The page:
Return on Investment

Mike believes the most important thing about investing is returns.

  • Adams Financial Concepts,  Return on Investment

    Indices

    Have you heard the story of the Baltimore Stockbroker? It goes… one day, you receive a letter in the mail from a stockbroker, personally addressed to you, predicting that next month a certain stock will go down. You keep an eye on that stock, and it does indeed go down. You receive another personal letter from the stockbroker, predicting that another stock will go up next month. Curious now, you watch that stock over the next month and lo and behold, it does indeed go up! And month after month for ten months, this same stockbroker sends you letters accurately predicting the ups and downs of stocks. At the end,…

  • 401ks,  Adams Financial Concepts,  Current Events,  Return on Investment

    A Shocking New Trend

    Last fall, CNN opened an article with the story of Jeff Regan, who received a phone call informing him that his 94-year-old aunt was being evicted from her home in an assisted living facility. The next day, he received legal notice of the eviction.[1] If the number one fear of most people is outliving their money, this is validation. Studies are showing evictions top the list of assisted living grievances. If you google “assisted living evictions” you will find lists of “How to Evict a Resident” and “How to Write the Letter of Eviction – including templates” and “How to Take the Legal Steps to Evict Residents”. It is becoming…

  • Current Events,  Mile High View,  Return on Investment

    How Long Will This Secular Bull Last?

    John Templeton, one of the great investors, said of secular bull markets, “Bull markets are born in pessimism, grow on skepticism, mature on optimism and die on euphoria.”   Secular bull markets continue for decades: 1941 to 1966 and 1978 to 2000, for example. I believe it is important to know the “mile high” view and not to get lost in the short term swings. There is no shortage of pundits who predict coming crashes. Andrew Roberts of the Royal Bank of Scotland stated, “Think the unthinkable – the market is going off a cliff”. That was in 2010. That is not unlike James Dale Davidson, who predicted there would…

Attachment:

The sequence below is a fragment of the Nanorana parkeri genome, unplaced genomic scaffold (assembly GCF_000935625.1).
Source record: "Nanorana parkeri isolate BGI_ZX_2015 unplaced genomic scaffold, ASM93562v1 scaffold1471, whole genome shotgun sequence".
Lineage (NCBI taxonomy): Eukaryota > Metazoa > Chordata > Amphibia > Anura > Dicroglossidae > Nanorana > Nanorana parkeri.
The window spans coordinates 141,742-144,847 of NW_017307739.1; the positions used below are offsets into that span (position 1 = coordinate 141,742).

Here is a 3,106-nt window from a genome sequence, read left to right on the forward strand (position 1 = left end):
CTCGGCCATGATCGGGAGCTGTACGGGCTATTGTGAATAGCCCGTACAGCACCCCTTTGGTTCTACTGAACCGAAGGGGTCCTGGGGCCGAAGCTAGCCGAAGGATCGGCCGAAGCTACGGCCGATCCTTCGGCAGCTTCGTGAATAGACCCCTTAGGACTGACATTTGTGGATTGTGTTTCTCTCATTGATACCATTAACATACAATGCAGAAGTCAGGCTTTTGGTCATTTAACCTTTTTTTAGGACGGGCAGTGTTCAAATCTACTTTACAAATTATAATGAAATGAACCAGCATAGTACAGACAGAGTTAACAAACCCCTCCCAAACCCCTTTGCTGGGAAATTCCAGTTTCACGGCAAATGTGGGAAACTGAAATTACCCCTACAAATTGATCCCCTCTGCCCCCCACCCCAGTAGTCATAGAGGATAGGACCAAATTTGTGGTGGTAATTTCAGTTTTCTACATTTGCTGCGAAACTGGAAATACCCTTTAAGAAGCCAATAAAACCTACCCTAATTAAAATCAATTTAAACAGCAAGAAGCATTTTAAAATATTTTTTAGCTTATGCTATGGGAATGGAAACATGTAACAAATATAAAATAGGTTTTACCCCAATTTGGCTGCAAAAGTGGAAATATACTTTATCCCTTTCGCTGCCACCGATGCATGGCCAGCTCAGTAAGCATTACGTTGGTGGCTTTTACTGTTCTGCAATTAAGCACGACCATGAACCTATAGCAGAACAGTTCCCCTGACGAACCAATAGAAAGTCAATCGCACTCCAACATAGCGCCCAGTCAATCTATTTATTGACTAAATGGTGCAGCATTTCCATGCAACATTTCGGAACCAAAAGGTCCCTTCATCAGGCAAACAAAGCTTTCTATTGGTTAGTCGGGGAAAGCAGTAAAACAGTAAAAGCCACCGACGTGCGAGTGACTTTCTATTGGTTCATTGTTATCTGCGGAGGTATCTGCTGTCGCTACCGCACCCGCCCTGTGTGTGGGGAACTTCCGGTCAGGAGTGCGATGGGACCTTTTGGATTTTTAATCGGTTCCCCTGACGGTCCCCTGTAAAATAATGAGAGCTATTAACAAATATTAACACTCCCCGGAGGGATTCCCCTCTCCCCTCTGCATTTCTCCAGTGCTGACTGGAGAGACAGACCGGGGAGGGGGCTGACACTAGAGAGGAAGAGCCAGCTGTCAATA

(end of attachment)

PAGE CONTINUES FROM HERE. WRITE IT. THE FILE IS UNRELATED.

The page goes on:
• Current Events,  Return on Investment

    What do WWII Planes and Investment Strategy have in Common?

    What do missing bullet holes in World War II aircraft and investing in today’s market have in common? Let’s begin by explaining the importance of the “missing” bullet holes. When telling stories of war like World War II it is only natural to think of the action, but there were silent thinkers who also contributed. The Statistical Research Group (SRG) was charged with determining how to armor the aircraft to reduce the number of planes shot down by the enemy. With too much armor, the planes were slower and could more easily be shot down, and with too little, the planes could not survive the bullet hits. The SRG began…

  • Return on Investment

    When To Sell a Stock